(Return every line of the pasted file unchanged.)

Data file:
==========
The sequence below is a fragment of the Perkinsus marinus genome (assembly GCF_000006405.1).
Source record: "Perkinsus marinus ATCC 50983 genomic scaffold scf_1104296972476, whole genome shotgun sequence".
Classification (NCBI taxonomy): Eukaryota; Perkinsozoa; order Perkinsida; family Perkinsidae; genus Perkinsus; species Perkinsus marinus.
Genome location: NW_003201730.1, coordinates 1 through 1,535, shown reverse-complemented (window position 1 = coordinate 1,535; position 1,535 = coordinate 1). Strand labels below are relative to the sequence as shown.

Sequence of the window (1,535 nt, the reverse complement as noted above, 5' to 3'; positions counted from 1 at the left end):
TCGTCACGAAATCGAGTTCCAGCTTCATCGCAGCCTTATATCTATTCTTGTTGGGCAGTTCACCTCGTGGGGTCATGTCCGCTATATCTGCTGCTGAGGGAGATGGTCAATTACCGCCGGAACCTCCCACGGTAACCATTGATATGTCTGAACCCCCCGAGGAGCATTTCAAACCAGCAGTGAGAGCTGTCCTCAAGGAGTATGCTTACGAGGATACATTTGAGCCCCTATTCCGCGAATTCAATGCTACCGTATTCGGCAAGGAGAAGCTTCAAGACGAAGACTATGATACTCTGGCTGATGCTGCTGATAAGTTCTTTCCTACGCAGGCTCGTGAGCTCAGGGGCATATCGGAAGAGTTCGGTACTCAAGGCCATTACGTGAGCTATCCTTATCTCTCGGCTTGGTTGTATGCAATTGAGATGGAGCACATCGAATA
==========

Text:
The sequence below is a fragment of the Perkinsus marinus genome (assembly GCF_000006405.1).
Source record: "Perkinsus marinus ATCC 50983 genomic scaffold scf_1104296972476, whole genome shotgun sequence".
Classification (NCBI taxonomy): Eukaryota; Perkinsozoa; order Perkinsida; family Perkinsidae; genus Perkinsus; species Perkinsus marinus.
Genome location: NW_003201730.1, coordinates 1 through 1,535, shown reverse-complemented (window position 1 = coordinate 1,535; position 1,535 = coordinate 1). Strand labels below are relative to the sequence as shown.

Sequence of the window (1,535 nt, the reverse complement as noted above, 5' to 3'; positions counted from 1 at the left end):
TCGTCACGAAATCGAGTTCCAGCTTCATCGCAGCCTTATATCTATTCTTGTTGGGCAGTTCACCTCGTGGGGTCATGTCCGCTATATCTGCTGCTGAGGGAGATGGTCAATTACCGCCGGAACCTCCCACGGTAACCATTGATATGTCTGAACCCCCCGAGGAGCATTTCAAACCAGCAGTGAGAGCTGTCCTCAAGGAGTATGCTTACGAGGATACATTTGAGCCCCTATTCCGCGAATTCAATGCTACCGTATTCGGCAAGGAGAAGCTTCAAGACGAAGACTATGATACTCTGGCTGATGCTGCTGATAAGTTCTTTCCTACGCAGGCTCGTGAGCTCAGGGGCATATCGGAAGAGTTCGGTACTCAAGGCCATTACGTGAGCTATCCTTATCTCTCGGCTTGGTTGTATGCAATTGAGATGGAGCACATCGAATA